Kim's WHO IS GOD In Talks To Cast Liu Yi-Fei As China And South Korea Iron Out Geopolitical Missle Drama

Actress Crystal Liu Yi-Fei (The Four film saga, The Forbidden Kingdom) is reportedly in extensive talks to star in Kim Ki-Duk's latest, Who Is God, which is currently set to start rolling cameras on in less than a few months. Should she sign the dotted line, she could very well get the gig...that is, if the stalemate between South Korea and China finally wanes.

Variety is reporting that the acclaimed director of films such as 3-Iron, Pieta and the highly talked-about Moebius is currently stranded without a work visa to commence his China production, a war film that centers on Buddhism and how politics manipulate religion. The film, to be produced by Film Carnival International and Dick Cook Studios with Yuen Woo-Ping directing the action, is reportedly the biggest film of his career with well over $24 million dollars to boot, marking a major investment for a director largely known for catering to the indie film niche with smaller-budgeted affairs, as well as a hopeful comeback for the film auteur following his lesser-received last two, One On One and Stop.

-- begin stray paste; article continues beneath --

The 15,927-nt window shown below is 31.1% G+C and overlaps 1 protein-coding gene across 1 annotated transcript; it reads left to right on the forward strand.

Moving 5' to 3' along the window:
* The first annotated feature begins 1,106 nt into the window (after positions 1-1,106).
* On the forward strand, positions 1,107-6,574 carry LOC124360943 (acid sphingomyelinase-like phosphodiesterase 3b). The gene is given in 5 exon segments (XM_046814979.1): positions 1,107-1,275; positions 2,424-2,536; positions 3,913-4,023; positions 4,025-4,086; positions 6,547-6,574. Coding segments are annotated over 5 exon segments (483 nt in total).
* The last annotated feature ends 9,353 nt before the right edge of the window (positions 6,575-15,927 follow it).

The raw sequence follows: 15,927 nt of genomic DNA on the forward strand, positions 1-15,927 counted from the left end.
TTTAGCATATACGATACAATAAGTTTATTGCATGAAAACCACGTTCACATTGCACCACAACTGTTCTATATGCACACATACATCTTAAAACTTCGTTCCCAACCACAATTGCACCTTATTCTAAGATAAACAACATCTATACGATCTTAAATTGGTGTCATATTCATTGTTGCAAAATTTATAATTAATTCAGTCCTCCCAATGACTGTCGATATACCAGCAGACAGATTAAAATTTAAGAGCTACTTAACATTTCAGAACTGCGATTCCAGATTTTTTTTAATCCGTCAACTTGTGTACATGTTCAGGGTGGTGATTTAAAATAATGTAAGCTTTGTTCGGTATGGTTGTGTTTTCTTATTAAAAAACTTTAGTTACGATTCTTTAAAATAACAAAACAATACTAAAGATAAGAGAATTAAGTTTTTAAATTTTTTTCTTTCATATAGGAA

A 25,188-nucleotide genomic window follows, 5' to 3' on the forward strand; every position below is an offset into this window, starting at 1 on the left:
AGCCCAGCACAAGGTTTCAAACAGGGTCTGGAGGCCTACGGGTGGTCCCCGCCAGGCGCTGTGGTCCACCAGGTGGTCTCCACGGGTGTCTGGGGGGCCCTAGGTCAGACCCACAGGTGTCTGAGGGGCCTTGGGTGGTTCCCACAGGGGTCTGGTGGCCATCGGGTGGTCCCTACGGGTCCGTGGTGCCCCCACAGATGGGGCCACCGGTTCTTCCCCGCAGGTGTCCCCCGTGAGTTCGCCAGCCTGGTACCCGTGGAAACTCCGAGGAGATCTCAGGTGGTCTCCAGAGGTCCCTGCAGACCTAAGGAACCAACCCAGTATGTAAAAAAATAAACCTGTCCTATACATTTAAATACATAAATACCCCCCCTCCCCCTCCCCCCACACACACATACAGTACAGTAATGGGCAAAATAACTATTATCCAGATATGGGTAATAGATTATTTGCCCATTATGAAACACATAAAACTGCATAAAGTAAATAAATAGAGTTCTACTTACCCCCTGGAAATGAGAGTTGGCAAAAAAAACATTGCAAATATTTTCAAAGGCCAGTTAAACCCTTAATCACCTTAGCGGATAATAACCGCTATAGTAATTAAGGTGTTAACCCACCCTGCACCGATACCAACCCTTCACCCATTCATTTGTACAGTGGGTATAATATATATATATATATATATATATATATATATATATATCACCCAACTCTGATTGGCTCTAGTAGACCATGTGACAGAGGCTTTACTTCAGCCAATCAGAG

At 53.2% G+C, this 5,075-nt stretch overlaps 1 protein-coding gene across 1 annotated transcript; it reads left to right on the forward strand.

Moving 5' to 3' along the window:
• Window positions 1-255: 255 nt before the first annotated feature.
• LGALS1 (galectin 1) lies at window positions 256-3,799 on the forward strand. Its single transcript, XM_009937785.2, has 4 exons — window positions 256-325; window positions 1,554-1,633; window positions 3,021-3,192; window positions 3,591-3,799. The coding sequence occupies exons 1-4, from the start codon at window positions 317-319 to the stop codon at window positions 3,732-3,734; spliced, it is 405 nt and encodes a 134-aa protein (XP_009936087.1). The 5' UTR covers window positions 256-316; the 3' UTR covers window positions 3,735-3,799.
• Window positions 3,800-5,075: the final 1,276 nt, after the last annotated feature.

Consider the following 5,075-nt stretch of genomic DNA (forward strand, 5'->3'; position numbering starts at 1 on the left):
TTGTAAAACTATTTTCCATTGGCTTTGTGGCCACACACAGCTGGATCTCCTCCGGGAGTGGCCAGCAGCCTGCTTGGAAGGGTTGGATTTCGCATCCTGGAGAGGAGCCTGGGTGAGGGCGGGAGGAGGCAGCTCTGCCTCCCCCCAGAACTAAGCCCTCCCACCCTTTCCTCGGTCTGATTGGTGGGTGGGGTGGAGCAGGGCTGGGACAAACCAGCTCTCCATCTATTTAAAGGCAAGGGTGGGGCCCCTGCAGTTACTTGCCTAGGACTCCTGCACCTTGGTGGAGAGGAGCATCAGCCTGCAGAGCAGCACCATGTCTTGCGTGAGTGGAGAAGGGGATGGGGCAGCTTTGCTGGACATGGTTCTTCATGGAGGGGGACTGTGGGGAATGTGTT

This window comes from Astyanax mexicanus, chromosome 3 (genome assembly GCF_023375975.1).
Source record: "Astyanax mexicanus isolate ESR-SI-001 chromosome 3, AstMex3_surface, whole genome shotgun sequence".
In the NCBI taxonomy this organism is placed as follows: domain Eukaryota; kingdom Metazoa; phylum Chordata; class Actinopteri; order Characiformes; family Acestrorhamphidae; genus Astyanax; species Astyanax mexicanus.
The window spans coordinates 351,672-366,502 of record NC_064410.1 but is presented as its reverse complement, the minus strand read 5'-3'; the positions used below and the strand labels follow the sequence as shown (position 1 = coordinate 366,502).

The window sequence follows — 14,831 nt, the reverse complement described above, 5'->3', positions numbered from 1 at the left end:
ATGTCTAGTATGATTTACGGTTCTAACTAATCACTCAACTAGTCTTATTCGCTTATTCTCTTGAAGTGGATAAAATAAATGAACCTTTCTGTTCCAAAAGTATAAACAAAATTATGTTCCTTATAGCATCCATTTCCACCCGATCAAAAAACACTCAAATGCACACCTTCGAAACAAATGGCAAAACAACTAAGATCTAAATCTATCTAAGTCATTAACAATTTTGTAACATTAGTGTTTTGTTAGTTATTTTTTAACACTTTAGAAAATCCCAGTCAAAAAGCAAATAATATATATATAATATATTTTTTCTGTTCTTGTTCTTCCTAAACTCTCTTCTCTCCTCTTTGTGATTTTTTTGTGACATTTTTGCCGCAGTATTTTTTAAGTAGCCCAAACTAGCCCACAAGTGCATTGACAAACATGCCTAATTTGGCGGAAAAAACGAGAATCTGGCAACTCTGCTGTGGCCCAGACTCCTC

via Variety:
“Kim Ki-duk has been only granted a tourist visa for one month, while we applied for a work visa for three months,” producer Julia Zhang told Variety by email. “We haven’t been given any official explanation for this yet. We suspect that this has to do with the situation faced by many Korean artists who work with China at this moment.  If this situation won’t change within short term, this means indeed that Mr. Kim won’t able to work as director of ‘Who Is God’.”
The report at Variety does otherwise say that Kim and Zhang are talking to partners in Hollywood and are looking to alternative measures of directing the film on top of serving as its scriptwriter, which means, essentially, that Kim would possibly helm the film from South Korea with a Chinese director on-set to relay the artistic direction. Provided, of course, that South Korea and China end their standoff over the former's installation of a U.S.-made missile system and the latter remove their embargo on entertainment prospects between the two nations, Kim may well see to his film set by October as planned.

It's pretty disconcerting that missles are even part of this conversation... missles? Really? Who needs them when you have action movies??? I'm just saying. 

Fingers crossed!


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